News

News Releases

Browse through a comprehensive list of all USGS national and state news items.

Filter Total Items: 4,591
Date published: January 19, 1996

In the Northeast: Lots of Snow Equals Lots of Water

The good news is that the slow melting of the heavy snowpack in the Northeast could release millions of gallons of water to help replenish streams and ground-water levels that have been running below normal in many areas of the Northeastern U.S.

Date published: December 31, 1995

Archived National News Releases for 1995

Web-archive copies of all 1995 National news releases.

Date published: December 11, 1995

MARS MYSTERY: WHERE’S THE CLAY?

Scientists at the U.S. Geological Survey are saying "Where’s the clay?" as they examine new data on the mineral composition of Mars. The amount of clay minerals on the surface of Mars is much lower than expected, and these low values may provide another clue to deciphering the mystery concerning life on Mars.

Date published: December 7, 1995

POTOMAC FLOW TWICE NORMAL IN NOVEMBER

Flow of the Potomac River near Washington, D.C., was more than twice the average flow for November, according to the U.S. Geological Survey.

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Date published: November 30, 1995

WASHINGTON FLOOD EXCEEDS 100-YEAR RECURRENCE LEVELS

Flood waters are peaking and beginning to recede in the Seattle-Tacoma, Washington, area according to streamflow specialists of the U.S. Geological Survey (USGS), a science agency of the Department of the Interior.

Date published: November 21, 1995

NEW ATLAS LOOKS AT GROUND-WATER RESOURCES OF FIVE STATES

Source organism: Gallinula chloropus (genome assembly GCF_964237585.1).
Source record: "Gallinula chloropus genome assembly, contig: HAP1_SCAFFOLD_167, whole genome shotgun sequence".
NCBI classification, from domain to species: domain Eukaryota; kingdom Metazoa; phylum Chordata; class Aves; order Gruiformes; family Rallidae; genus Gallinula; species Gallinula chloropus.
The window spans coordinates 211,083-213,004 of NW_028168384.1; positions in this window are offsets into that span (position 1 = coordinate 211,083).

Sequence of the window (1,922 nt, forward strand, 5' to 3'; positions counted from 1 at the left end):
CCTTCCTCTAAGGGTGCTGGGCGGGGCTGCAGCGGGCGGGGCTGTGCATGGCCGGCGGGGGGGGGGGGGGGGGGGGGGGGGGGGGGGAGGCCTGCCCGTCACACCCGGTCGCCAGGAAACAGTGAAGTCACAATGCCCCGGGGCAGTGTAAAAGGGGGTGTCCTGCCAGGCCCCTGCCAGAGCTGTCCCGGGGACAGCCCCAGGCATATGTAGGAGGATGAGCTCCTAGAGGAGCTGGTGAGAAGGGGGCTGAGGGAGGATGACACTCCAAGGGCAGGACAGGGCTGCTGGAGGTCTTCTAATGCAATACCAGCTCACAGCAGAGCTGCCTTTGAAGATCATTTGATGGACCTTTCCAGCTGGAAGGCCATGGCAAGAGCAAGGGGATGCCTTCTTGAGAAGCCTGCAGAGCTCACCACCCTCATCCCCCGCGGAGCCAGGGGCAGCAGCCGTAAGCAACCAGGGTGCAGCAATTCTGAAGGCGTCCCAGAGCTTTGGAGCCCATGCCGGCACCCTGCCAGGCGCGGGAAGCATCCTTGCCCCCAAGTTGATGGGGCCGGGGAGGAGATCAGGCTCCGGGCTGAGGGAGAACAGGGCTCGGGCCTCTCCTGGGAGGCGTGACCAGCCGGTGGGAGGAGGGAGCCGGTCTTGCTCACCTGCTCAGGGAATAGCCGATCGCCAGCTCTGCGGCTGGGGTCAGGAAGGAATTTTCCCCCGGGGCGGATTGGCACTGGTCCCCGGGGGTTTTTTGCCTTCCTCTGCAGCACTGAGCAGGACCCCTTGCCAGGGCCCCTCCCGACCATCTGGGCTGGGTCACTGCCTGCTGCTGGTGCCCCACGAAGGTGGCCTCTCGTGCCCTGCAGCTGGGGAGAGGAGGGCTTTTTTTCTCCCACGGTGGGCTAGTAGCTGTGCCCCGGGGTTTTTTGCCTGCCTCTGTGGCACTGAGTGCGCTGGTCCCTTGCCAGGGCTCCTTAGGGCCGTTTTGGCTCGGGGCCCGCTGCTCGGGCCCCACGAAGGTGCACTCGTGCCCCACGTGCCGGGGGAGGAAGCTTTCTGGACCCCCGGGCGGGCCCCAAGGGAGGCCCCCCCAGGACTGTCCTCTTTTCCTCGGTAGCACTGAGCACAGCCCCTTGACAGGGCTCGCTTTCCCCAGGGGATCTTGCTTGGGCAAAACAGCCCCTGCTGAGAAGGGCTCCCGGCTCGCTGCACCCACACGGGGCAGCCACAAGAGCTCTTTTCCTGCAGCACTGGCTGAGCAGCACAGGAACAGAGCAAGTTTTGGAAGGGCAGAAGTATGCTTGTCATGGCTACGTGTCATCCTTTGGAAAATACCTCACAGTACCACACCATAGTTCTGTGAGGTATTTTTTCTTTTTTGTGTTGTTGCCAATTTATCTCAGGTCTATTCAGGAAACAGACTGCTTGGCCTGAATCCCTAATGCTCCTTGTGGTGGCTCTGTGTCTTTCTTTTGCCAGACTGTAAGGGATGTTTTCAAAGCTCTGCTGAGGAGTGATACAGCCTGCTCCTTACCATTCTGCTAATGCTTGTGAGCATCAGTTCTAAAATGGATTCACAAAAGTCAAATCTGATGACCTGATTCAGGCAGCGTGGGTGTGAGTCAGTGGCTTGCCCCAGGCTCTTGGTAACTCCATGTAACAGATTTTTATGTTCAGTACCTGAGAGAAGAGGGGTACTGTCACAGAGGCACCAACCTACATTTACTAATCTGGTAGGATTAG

The most important ground-water problems in the states of Illinois, Indiana, Ohio, Kentucky and Tennessee are probably high concentrations of dissolved solids and large water-level declines near wells that pump large amounts of water from the aquifers (underground water-bearing rock layers), according to a new report by the U.S. Geological Survey.

Date published: November 21, 1995

TEXAS STILL THE PLACE FOR TURKEYS

A quick computer search of the nearly 2 million official place names in the United States shows that Texas is still the state with the most geographic features named "Turkey." From "Turkey Creek" to "Turkeyroost Mountain," Texas has 175 features named after the holiday bird, an addition of one since the last check in 1982. Arizona is second with 134 turkey names.

Date published: November 8, 1995

CARMEN, SAN DIEGO, AND 2 MILLION OTHER GEOGRAPHIC NAMES ON THE ’NET

Where in the United States are Carmen and San Diego? Now, you can get fast and accurate information on the Internet about Carmen, San Diego, and almost 2 million other domestic geographic names, via the new World Wide Web site for the U.S. Geological Survey’s Geographic Names Information System.

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Date published: November 3, 1995

POTOMAC FLOW IN OCTOBER HIGH BUT WELLS STILL LOW

Flow of the Potomac River near Washington, D.C., averaged 4.5 bgd, nearly two and one-half times the average October flow of 1.9 bgd, according to hydrologists at the U.S. Geological Survey.

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Date published: November 2, 1995

USGS SCIENTISTS TO DESCRIBE COASTAL EROSION, ANCIENT CRAWDADS, AND TRAVELING TAR BALLS AT NEW ORLEANS SCIENCE MEETING

Patterns of sediment deposition near the mouth of the Mississippi River, traveling tar balls and the evolution of ancient marine lobsters into today’s Louisiana crayfish are a sampling of some of the earth-science topics that will be presented by scientists from the U.S. Geological Survey during a national science meeting in New Orleans next week.

Date published: November 2, 1995

FLOOD IN SOUTHEAST TEXAS AND STORMWATER STUDY IN DALLAS-FT. WORTH HIGHLIGHT USGS PAPERS AT AWRA CONFERENCE

31ST AMERICAN WATER RESOURCES ASSOCIATION ANNUAL CONFERENCE Nov. 5-9, 1995

Date published: October 31, 1995

WHITE HOUSE CONFERENCE: NEW STRATEGIES TO REDUCE RISK FROM NATURAL DISASTERS

The reality of natural hazards and the "hidden disaster tax" to this Nation from damage to buildings, homes, and lifelines will be the basis for developing strategies for risk assessment and decisionmaking in hazard prone areas at the National Science and Technology Conference, November 2 and 3, 1995, at the White House Conference Center, 726 Jackson Place, N.C., Washington, D.C..